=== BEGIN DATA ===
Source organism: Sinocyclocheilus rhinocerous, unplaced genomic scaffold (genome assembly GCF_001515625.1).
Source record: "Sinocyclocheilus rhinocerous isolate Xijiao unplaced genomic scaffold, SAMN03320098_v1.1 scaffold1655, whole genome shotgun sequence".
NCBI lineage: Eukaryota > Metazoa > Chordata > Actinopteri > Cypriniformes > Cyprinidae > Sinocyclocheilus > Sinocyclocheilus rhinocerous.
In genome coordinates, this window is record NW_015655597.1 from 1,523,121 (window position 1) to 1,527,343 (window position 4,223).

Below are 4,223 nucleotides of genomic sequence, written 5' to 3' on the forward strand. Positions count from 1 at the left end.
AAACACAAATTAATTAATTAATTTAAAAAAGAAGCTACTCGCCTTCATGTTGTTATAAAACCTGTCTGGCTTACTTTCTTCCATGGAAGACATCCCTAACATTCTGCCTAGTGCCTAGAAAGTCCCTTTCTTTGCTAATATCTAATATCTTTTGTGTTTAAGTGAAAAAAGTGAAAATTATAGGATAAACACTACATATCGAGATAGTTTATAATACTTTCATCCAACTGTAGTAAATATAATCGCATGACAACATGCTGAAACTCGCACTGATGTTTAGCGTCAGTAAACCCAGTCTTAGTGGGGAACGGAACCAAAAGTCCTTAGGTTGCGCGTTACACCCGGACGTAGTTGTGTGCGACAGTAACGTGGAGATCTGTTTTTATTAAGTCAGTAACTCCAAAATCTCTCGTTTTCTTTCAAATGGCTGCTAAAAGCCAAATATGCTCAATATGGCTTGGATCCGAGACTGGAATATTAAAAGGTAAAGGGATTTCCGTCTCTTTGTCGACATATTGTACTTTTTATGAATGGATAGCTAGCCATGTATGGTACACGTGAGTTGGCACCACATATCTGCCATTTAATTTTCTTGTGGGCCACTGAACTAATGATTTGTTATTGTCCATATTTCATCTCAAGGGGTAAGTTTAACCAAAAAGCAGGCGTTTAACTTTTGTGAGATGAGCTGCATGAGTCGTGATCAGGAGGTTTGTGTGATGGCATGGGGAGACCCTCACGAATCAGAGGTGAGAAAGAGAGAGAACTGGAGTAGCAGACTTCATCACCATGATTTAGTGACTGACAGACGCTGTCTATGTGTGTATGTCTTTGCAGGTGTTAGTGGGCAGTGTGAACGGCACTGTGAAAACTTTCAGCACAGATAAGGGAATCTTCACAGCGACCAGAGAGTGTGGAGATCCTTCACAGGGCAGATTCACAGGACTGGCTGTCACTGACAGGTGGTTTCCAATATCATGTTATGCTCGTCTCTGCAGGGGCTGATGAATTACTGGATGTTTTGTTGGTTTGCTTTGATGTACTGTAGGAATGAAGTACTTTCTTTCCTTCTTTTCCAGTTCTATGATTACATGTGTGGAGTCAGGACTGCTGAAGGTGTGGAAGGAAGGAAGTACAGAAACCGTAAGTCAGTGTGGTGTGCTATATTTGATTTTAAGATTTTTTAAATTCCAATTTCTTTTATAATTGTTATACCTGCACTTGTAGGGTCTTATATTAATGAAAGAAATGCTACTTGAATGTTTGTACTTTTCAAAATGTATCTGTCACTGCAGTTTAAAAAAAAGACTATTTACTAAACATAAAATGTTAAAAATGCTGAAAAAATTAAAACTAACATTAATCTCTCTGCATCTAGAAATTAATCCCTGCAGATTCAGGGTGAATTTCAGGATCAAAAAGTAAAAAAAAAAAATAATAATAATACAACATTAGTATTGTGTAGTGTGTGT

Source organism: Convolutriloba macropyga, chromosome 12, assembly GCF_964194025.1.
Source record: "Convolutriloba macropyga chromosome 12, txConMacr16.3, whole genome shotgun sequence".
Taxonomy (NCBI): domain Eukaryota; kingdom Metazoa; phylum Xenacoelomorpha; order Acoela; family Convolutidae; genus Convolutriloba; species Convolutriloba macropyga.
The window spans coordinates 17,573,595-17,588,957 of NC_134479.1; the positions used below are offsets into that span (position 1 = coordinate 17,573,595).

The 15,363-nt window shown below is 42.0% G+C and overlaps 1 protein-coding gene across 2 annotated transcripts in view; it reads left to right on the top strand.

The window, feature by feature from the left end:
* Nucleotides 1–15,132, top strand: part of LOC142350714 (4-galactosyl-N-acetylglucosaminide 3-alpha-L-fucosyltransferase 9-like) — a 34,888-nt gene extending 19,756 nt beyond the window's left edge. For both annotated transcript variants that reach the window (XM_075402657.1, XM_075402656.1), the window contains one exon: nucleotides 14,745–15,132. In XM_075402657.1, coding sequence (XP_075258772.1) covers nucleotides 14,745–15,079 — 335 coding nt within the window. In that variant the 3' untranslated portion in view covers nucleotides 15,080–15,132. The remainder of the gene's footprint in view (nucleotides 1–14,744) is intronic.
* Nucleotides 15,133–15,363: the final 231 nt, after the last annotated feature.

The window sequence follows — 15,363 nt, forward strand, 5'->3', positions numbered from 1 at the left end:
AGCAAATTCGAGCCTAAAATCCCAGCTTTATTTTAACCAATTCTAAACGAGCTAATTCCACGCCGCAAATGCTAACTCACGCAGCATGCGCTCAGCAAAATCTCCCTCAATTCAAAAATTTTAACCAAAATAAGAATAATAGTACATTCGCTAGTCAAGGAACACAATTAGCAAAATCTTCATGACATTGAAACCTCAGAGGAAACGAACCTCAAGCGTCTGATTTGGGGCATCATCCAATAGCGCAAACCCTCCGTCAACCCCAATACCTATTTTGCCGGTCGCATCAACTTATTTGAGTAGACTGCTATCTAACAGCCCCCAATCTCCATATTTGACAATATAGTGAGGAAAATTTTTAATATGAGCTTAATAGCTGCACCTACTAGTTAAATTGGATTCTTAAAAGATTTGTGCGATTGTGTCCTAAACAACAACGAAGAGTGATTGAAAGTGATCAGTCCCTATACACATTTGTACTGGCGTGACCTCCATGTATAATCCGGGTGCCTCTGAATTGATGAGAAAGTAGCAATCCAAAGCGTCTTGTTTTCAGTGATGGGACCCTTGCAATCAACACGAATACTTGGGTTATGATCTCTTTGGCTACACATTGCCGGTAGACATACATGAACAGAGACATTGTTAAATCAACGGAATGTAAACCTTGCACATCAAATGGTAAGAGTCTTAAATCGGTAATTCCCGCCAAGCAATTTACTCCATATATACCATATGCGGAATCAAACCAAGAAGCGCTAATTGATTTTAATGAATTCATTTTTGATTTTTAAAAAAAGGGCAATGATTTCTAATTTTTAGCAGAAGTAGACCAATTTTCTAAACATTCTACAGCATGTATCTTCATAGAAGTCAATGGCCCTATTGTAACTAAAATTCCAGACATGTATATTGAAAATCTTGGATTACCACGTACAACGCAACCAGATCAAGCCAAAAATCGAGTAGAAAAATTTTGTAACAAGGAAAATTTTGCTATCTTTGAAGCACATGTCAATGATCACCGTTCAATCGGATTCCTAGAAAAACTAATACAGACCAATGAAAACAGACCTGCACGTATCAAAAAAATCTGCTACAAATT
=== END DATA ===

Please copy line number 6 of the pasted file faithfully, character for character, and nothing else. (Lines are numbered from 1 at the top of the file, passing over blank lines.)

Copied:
AAACACAAATTAATTAATTAATTTAAAAAAGAAGCTACTCGCCTTCATGTTGTTATAAAACCTGTCTGGCTTACTTTCTTCCATGGAAGACATCCCTAACATTCTGCCTAGTGCCTAGAAAGTCCCTTTCTTTGCTAATATCTAATATCTTTTGTGTTTAAGTGAAAAAAGTGAAAATTATAGGATAAACACTACATATCGAGATAGTTTATAATACTTTCATCCAACTGTAGTAAATATAATCGCATGACAACATGCTGAAACTCGCACTGATGTTTAGCGTCAGTAAACCCAGTCTTAGTGGGGAACGGAACCAAAAGTCCTTAGGTTGCGCGTTACACCCGGACGTAGTTGTGTGCGACAGTAACGTGGAGATCTGTTTTTATTAAGTCAGTAACTCCAAAATCTCTCGTTTTCTTTCAAATGGCTGCTAAAAGCCAAATATGCTCAATATGGCTTGGATCCGAGACTGGAATATTAAAAGGTAAAGGGATTTCCGTCTCTTTGTCGACATATTGTACTTTTTATGAATGGATAGCTAGCCATGTATGGTACACGTGAGTTGGCACCACATATCTGCCATTTAATTTTCTTGTGGGCCACTGAACTAATGATTTGTTATTGTCCATATTTCATCTCAAGGGGTAAGTTTAACCAAAAAGCAGGCGTTTAACTTTTGTGAGATGAGCTGCATGAGTCGTGATCAGGAGGTTTGTGTGATGGCATGGGGAGACCCTCACGAATCAGAGGTGAGAAAGAGAGAGAACTGGAGTAGCAGACTTCATCACCATGATTTAGTGACTGACAGACGCTGTCTATGTGTGTATGTCTTTGCAGGTGTTAGTGGGCAGTGTGAACGGCACTGTGAAAACTTTCAGCACAGATAAGGGAATCTTCACAGCGACCAGAGAGTGTGGAGATCCTTCACAGGGCAGATTCACAGGACTGGCTGTCACTGACAGGTGGTTTCCAATATCATGTTATGCTCGTCTCTGCAGGGGCTGATGAATTACTGGATGTTTTGTTGGTTTGCTTTGATGTACTGTAGGAATGAAGTACTTTCTTTCCTTCTTTTCCAGTTCTATGATTACATGTGTGGAGTCAGGACTGCTGAAGGTGTGGAAGGAAGGAAGTACAGAAACCGTAAGTCAGTGTGGTGTGCTATATTTGATTTTAAGATTTTTTAAATTCCAATTTCTTTTATAATTGTTATACCTGCACTTGTAGGGTCTTATATTAATGAAAGAAATGCTACTTGAATGTTTGTACTTTTCAAAATGTATCTGTCACTGCAGTTTAAAAAAAAGACTATTTACTAAACATAAAATGTTAAAAATGCTGAAAAAATTAAAACTAACATTAATCTCTCTGCATCTAGAAATTAATCCCTGCAGATTCAGGGTGAATTTCAGGATCAAAAAGTAAAAAAAAAAAATAATAATAATACAACATTAGTATTGTGTAGTGTGTGT